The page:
Go Smile, where I’m General Manager of eCommerce, was featured in the Jill’s Steals and Deals segment of the Today Show in late 2010. Obviously, this was huge in many ways – the traffic spike was unbelievable. The website was almost instantly brought to its knees.

I’d been talking to the folks at Infused Commerce about their Facebook Store solution, and reached out to them to see if we could get something live quickly enough to help serve the massive number of folks coming to the site as a result of the Today Show deal. Keep in mind, this was short term demand – the deal was supposed to last 24 hours, and although we had upgraded our servers in preparation for the traffic, it wasn’t enough. We were turning away site visitors – a bad experience for would-be customers, and a loss of opportunity in terms of new customers, email signups and brand reputation.

Incredibly, the guys at Infused were able to get our Facebook shop live within hours. We posted the link on our temporary home page, and by the end of the day had processed a huge number of orders through the Facebook store – almost twenty times our normal daily website order volume in a single day. The launch was a resounding success, and really helped mitigate the poor experience experienced by some folks having issues ordering on the main site.

Unfortunately, due to some issues we ran into while trying to integrate with our fulfillment partner (who will remain nameless) we had to take the store down temporarily. We thought it’d be down for a few weeks at the most, but due to a an ridiculous comedy of delays and freakouts from the fulfillment company, it took months to make the integration happen.

We finally launched the Go Smile Facebook store again last week. We haven’t been pushing it much just yet – taking a few orders and watching for issues with the fulfillment integration. But I’m planning some excellent campaigns very soon – this is a powerful tool to drive not only orders and revenue, but fan count and engagement. More to come on that soon.

Right now, the Infused Facebook shop application works in typical product feed fashion – very simple. The store itself is a Flash app that lives in an FBML tab on your company’s Facebook page. If you’ve sold stuff or advertised on Amazon, you’ll be able to set up your Facebook shop in your sleep. The Infused team sets up the store with your brand colors – you just need to provide some basic files like a logo and a “front door” image along with your product feed, and you’re ready to roll. The orders are pulled from a secure URL. Easy peasy.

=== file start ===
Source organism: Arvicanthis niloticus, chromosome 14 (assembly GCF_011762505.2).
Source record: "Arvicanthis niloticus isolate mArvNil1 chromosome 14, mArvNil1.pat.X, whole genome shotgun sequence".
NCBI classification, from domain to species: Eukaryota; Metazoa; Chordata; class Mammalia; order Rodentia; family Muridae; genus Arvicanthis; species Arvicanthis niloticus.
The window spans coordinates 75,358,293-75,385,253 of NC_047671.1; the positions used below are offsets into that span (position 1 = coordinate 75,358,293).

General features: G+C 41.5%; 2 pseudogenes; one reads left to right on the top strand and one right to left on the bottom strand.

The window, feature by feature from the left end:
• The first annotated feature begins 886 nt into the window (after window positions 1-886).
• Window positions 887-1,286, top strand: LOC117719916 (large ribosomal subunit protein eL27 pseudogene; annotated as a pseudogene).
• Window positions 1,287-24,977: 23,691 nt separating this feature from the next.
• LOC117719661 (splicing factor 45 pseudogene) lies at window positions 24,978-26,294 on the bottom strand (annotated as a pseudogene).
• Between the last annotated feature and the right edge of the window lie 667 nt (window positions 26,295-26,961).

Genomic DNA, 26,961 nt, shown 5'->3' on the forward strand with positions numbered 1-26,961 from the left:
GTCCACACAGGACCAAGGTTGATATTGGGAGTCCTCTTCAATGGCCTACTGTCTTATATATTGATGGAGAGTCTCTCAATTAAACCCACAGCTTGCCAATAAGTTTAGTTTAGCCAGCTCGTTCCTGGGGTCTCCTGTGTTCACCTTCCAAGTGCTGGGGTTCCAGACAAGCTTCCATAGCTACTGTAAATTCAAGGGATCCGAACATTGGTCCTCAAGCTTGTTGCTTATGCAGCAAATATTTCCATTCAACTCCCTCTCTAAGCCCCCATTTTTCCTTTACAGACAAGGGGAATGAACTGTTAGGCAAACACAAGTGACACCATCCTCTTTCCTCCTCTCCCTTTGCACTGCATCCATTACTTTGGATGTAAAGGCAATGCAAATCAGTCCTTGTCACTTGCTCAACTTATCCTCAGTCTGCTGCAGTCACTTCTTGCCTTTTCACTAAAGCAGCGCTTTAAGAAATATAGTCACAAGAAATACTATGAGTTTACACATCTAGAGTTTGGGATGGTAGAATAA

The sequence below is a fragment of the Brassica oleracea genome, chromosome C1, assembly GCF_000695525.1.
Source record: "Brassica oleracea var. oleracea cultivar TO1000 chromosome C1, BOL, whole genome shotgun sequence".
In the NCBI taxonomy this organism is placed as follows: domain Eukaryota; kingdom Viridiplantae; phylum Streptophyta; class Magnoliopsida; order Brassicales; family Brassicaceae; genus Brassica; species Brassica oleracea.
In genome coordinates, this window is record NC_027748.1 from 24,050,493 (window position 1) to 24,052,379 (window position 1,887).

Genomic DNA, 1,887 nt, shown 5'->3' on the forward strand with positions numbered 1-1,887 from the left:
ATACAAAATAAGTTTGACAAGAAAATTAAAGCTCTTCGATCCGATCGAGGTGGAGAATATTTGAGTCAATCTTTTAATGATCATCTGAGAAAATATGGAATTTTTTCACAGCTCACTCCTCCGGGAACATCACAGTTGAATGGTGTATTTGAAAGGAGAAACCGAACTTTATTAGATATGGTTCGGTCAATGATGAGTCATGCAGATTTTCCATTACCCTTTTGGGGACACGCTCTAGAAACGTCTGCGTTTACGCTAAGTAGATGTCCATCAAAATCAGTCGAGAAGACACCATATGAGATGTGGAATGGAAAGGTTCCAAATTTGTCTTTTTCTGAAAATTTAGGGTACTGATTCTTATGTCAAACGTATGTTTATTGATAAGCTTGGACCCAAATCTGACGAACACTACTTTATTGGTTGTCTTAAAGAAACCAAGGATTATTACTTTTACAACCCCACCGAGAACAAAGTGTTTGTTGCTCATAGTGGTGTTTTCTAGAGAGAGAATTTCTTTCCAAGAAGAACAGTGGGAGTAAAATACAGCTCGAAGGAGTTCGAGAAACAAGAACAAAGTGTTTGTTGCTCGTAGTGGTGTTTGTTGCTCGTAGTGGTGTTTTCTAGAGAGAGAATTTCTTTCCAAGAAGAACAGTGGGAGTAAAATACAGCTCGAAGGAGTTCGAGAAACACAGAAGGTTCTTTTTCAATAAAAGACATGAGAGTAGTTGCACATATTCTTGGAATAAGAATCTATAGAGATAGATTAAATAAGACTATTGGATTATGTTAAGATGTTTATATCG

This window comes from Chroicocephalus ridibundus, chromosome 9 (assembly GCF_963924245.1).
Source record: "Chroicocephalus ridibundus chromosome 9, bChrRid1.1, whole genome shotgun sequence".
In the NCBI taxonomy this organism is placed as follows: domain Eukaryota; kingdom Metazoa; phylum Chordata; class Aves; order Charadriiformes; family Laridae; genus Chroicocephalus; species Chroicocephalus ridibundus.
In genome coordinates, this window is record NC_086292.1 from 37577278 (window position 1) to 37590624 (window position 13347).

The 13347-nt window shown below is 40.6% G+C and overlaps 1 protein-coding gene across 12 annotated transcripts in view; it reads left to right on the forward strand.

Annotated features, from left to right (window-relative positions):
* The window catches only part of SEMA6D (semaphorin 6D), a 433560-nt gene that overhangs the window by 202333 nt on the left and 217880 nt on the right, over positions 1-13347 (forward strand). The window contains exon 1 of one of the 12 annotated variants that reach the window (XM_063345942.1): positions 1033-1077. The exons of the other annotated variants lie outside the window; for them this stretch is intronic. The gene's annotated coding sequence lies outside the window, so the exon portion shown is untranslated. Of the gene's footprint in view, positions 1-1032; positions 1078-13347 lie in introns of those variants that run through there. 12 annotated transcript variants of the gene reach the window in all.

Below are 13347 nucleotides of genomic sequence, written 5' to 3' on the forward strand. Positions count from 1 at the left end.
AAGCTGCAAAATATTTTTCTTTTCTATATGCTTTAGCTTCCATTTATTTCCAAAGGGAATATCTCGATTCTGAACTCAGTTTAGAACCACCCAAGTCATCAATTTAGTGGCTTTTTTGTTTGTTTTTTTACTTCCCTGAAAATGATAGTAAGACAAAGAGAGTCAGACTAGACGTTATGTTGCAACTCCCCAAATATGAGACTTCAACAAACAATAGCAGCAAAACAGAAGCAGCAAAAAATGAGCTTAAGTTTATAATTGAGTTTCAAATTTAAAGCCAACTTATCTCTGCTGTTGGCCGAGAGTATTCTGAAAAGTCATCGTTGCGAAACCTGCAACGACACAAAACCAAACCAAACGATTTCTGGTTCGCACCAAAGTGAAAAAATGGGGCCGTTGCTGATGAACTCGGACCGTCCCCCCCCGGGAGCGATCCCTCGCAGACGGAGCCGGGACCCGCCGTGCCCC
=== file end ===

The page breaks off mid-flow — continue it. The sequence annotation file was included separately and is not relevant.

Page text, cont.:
I can’t say enough nice things about the Infused team. While the curent beta version of the Facebook shop sports a pretty basic feature set, they’re moving fast – they’ve made vast improvements to the product since I first talked to them a few months ago. There are other companies doing this, but it’s been a pleasure working with them. It’s a classic startup story – they’re new and hungry, with a small agile team capable of moving very quickly. Their customer service has been excellent, and they’re attentive to our needs. They eat up feature requests like candy, and in some cases stuff I’ve asked for has shown up a few hours later! The pricing is excellent, too – less than most companies give up to affiliates, and there’s no commitment.

Small brands – this is an easy, effective way to make your Facebook page a powerful tool in your customer acquisition toolbox. The buy-in is very small, and implementation is incredibly easy and fast. Do it now!

Today, TechCrunch called out some numbers from the folks over at JiWire that quantify how far people are willing to travel to get higher levels of discounts. Wait – people will travel further for bigger discounts? No way!

Kidding aside… first, this overly simplified take on the data makes me think a lot of people way undervalue their time. 40 percent of respondents will travel up to an hour for a 40% discount on a $100 item? People – haven’t you heard of Woot?